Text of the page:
The fund derivatives business has come under pressure in recent years, with post-crisis reforms such as the leverage ratio coupled with a difficult few years for hedge fund managers pushing many banks to exit the once-lucrative business. For those with the staying power to remain, however, there are exciting opportunities to explore – perhaps few more so than the growing demand from investors in mainland China for access to alternatives domiciled offshore.
Credit Suisse, which remains the largest provider of financing to fund of hedge fund (FOHF) managers in Asia-Pacific, has positioned itself well for this bounty, and is already reaping the rewards.
"Over the past few years, most growth in fund-linked products in Apac has come from the institutional client space. But over the past 18 months, we've seen a pretty strong migration toward the retail market – particularly Chinese wealth management. That's dictated by a mixture factors: principally local rate dynamics and restrictions around access to foreign underlyings," says Fayez El Hicheri, head of fund-linked products for Asia-Pacific at Credit Suisse in Hong Kong.
Though firm numbers are understandably hard to come by, the bank estimates the size of the market for mainland wealth seeking access to offshore alternatives via over-the-counter wrappers at 8 billion yuan ($1.2 billion), of which it believes its own share to be roughly a fifth.
Over the past 18 months, we've seen a pretty strong migration toward the retail market – particularly Chinese wealth management
Fayez El Hicheri, Credit Suisse
"We've seen strong interest from Chinese banks in issuing onshore renminbi structured deposits linked to the performance of offshore mutual funds, which are then hedged in the OTC market. The demand was focused initially on Ucits hedge fund-light funds, but as onshore rates have dropped we've seen recently more interest in balanced strategies and fixed-income funds," says El Hicheri.
The hedge, typically a one-year European-style option quantoed into renminbi, is executed with a local bank in an OTC format, says Hicheri. Although the execution format is relatively vanilla, applying it in this context is fairly new, at least post-crisis, he adds.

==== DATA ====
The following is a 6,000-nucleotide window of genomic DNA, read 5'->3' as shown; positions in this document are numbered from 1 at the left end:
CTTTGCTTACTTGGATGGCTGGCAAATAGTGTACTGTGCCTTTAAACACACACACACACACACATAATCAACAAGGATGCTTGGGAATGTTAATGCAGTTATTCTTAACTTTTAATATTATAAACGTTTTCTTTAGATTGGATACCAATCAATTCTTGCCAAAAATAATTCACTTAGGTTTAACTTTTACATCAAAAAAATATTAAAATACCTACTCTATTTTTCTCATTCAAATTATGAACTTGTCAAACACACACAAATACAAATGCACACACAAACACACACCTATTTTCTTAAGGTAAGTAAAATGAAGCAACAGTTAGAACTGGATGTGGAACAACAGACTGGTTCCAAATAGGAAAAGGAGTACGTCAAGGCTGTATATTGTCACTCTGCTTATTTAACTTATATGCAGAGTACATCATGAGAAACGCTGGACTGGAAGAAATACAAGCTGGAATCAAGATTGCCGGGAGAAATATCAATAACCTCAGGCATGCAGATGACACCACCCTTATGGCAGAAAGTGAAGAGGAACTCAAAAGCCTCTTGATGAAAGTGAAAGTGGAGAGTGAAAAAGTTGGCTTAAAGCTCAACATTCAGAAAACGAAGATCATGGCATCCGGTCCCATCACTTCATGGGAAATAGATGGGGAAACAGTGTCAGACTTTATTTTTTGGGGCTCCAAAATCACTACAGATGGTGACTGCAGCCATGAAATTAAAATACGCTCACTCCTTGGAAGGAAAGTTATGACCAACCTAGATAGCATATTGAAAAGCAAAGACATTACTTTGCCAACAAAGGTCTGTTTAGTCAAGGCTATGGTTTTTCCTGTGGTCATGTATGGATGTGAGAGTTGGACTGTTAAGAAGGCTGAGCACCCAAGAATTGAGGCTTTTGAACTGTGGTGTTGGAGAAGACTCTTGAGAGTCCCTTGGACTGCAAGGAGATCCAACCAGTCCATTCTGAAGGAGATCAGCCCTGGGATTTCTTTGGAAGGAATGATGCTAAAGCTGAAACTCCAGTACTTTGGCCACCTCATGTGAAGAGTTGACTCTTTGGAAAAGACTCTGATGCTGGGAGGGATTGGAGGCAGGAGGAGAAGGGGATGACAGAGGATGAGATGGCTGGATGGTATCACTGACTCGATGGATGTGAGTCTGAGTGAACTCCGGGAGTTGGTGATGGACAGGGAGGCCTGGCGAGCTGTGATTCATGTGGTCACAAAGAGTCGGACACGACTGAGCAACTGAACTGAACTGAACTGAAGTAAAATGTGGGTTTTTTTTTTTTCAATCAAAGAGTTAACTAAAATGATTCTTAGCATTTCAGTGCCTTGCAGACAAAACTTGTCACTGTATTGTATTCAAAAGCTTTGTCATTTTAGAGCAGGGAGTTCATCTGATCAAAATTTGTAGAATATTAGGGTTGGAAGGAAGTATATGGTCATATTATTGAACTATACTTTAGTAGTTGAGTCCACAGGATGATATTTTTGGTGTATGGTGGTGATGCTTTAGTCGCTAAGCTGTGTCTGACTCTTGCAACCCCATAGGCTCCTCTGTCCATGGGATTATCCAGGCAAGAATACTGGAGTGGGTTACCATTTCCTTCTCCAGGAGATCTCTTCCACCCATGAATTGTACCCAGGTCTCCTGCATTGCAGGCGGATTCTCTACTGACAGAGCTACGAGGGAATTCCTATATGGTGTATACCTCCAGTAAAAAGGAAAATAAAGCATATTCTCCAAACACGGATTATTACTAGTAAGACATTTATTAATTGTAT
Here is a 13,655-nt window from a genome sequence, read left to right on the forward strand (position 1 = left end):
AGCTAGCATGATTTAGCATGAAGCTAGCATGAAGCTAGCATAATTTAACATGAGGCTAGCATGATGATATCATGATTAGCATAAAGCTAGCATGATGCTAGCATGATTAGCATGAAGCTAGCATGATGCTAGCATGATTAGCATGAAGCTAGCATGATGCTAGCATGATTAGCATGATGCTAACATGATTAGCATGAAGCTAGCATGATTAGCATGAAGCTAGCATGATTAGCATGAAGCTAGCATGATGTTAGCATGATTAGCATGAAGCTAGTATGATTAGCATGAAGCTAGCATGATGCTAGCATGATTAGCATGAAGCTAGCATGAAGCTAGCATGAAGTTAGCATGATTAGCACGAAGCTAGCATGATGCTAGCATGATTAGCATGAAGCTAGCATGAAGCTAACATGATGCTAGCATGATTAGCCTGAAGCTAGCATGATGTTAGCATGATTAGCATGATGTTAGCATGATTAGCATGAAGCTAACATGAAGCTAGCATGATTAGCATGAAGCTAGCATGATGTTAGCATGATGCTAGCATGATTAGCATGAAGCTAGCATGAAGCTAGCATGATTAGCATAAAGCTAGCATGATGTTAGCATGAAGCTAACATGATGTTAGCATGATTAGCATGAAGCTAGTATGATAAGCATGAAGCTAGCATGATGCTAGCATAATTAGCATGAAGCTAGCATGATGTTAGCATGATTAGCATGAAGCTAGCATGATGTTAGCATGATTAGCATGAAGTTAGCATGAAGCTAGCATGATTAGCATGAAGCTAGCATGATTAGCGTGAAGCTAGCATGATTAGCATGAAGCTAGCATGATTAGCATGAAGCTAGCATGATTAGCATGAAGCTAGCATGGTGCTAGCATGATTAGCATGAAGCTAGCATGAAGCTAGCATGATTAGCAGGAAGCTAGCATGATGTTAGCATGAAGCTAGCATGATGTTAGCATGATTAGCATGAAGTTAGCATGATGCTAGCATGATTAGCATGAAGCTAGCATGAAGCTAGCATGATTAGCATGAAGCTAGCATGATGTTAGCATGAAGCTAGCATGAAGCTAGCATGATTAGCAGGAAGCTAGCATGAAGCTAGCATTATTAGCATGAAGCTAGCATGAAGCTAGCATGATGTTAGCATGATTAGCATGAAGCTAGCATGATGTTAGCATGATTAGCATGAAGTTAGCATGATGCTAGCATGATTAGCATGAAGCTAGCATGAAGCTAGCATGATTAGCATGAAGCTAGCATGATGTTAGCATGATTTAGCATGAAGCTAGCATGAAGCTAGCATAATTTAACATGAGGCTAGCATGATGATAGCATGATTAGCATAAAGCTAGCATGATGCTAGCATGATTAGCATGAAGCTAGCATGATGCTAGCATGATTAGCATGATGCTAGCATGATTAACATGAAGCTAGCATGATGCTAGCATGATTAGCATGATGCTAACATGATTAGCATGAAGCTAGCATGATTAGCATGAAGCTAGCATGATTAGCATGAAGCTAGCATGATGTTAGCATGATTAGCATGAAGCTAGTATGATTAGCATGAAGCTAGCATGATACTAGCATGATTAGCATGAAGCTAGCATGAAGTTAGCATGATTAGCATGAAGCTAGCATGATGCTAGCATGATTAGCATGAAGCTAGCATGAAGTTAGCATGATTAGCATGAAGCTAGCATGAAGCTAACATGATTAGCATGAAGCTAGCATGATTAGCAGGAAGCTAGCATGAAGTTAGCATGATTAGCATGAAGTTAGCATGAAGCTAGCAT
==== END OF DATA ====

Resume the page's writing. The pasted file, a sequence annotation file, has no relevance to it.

Fund financing remains a staple business for the firm. Within the Asia-Pacific region, it continues to dominate provision of financing to regional FOHF managers – a business many have withdrawn from due to capital pressures.
In what it hopes is a sign of things to come, the bank confirms it is in discussions with a handful of Chinese asset managers with regards to setting up onshore FOHF businesses – marrying its twin strengths in fund financing with solid access to China.
"We're the largest provider amongst investment banks of financing to Apac-based FOHFs; very few banks still support that business in the region. Given the scale of that industry in Apac, we have quite a large book of trades. We see irregular competition from other houses but no one does it consistently. Our clients do appreciate our commitment to this business, our competitive pricing and the quality of service," says El Hicheri.
Though there are synergies it is able to harness, the bank's fund financing business is not dependent on its prime brokerage arm, which, along with other lenders, has come under pressure following the imposition of the leverage ratio.
The typical legal arrangement for a secured financing loan with a local manager would be for the bank to take a form of a security interest over a manager's hedge fund assets, says El Hicheri, held with a third-party custodian and supplemented by an account control agreement.
The financing is generated by the fund issuing variable funding notes, which are bought by Credit Suisse. The borrower can calibrate its required borrowing amount by issuing additional variable funding notes up to a maximum loan commitment and contractual loan-to-value ratio, or by buying back some notes if the fund needs to reduce its leverage. From a capital and credit standpoint, these are treated as securities financing trades by the bank. Risk management is largely handled from London.
The week on Risk.net, December 9–15 2017Receive this by email